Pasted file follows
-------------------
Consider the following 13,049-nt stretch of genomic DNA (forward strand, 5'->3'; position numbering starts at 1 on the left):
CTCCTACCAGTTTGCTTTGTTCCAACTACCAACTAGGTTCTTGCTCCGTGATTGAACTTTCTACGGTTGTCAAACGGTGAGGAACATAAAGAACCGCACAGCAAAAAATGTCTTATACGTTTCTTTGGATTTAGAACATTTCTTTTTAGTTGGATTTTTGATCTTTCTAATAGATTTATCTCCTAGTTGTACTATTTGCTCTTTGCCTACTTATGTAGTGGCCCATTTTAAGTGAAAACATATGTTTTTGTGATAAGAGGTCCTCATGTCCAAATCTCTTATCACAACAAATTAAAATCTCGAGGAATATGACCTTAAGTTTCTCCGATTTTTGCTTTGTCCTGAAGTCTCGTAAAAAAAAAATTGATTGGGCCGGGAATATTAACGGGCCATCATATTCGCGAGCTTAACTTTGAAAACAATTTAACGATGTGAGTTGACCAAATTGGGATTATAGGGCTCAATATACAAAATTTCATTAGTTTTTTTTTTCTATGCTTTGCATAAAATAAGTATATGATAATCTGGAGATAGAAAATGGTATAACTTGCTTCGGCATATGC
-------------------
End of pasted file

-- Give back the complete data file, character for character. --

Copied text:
Consider the following 13,049-nt stretch of genomic DNA (forward strand, 5'->3'; position numbering starts at 1 on the left):
CTCCTACCAGTTTGCTTTGTTCCAACTACCAACTAGGTTCTTGCTCCGTGATTGAACTTTCTACGGTTGTCAAACGGTGAGGAACATAAAGAACCGCACAGCAAAAAATGTCTTATACGTTTCTTTGGATTTAGAACATTTCTTTTTAGTTGGATTTTTGATCTTTCTAATAGATTTATCTCCTAGTTGTACTATTTGCTCTTTGCCTACTTATGTAGTGGCCCATTTTAAGTGAAAACATATGTTTTTGTGATAAGAGGTCCTCATGTCCAAATCTCTTATCACAACAAATTAAAATCTCGAGGAATATGACCTTAAGTTTCTCCGATTTTTGCTTTGTCCTGAAGTCTCGTAAAAAAAAAATTGATTGGGCCGGGAATATTAACGGGCCATCATATTCGCGAGCTTAACTTTGAAAACAATTTAACGATGTGAGTTGACCAAATTGGGATTATAGGGCTCAATATACAAAATTTCATTAGTTTTTTTTTTCTATGCTTTGCATAAAATAAGTATATGATAATCTGGAGATAGAAAATGGTATAACTTGCTTCGGCATATGC